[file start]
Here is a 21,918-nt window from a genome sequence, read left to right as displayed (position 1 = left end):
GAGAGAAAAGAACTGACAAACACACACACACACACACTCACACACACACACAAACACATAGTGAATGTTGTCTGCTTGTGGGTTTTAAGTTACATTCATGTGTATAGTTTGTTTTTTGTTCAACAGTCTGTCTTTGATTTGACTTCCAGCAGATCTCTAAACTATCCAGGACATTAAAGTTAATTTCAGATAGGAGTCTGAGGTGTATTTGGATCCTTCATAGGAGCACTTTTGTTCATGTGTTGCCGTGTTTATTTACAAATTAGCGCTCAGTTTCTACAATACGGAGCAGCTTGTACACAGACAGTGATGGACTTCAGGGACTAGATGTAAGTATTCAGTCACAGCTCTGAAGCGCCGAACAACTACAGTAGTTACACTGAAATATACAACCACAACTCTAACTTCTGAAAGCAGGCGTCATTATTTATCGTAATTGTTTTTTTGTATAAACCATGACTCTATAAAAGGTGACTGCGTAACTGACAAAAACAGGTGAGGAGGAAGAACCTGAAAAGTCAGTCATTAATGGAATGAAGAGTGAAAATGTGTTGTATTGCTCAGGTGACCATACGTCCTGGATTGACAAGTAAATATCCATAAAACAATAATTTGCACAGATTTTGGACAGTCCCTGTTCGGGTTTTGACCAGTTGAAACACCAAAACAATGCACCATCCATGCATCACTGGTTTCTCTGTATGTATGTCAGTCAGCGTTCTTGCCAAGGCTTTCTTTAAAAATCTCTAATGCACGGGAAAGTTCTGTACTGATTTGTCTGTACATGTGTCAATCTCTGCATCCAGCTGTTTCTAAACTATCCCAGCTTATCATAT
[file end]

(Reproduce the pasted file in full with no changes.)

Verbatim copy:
Here is a 21,918-nt window from a genome sequence, read left to right as displayed (position 1 = left end):
GAGAGAAAAGAACTGACAAACACACACACACACACACTCACACACACACACAAACACATAGTGAATGTTGTCTGCTTGTGGGTTTTAAGTTACATTCATGTGTATAGTTTGTTTTTTGTTCAACAGTCTGTCTTTGATTTGACTTCCAGCAGATCTCTAAACTATCCAGGACATTAAAGTTAATTTCAGATAGGAGTCTGAGGTGTATTTGGATCCTTCATAGGAGCACTTTTGTTCATGTGTTGCCGTGTTTATTTACAAATTAGCGCTCAGTTTCTACAATACGGAGCAGCTTGTACACAGACAGTGATGGACTTCAGGGACTAGATGTAAGTATTCAGTCACAGCTCTGAAGCGCCGAACAACTACAGTAGTTACACTGAAATATACAACCACAACTCTAACTTCTGAAAGCAGGCGTCATTATTTATCGTAATTGTTTTTTTGTATAAACCATGACTCTATAAAAGGTGACTGCGTAACTGACAAAAACAGGTGAGGAGGAAGAACCTGAAAAGTCAGTCATTAATGGAATGAAGAGTGAAAATGTGTTGTATTGCTCAGGTGACCATACGTCCTGGATTGACAAGTAAATATCCATAAAACAATAATTTGCACAGATTTTGGACAGTCCCTGTTCGGGTTTTGACCAGTTGAAACACCAAAACAATGCACCATCCATGCATCACTGGTTTCTCTGTATGTATGTCAGTCAGCGTTCTTGCCAAGGCTTTCTTTAAAAATCTCTAATGCACGGGAAAGTTCTGTACTGATTTGTCTGTACATGTGTCAATCTCTGCATCCAGCTGTTTCTAAACTATCCCAGCTTATCATAT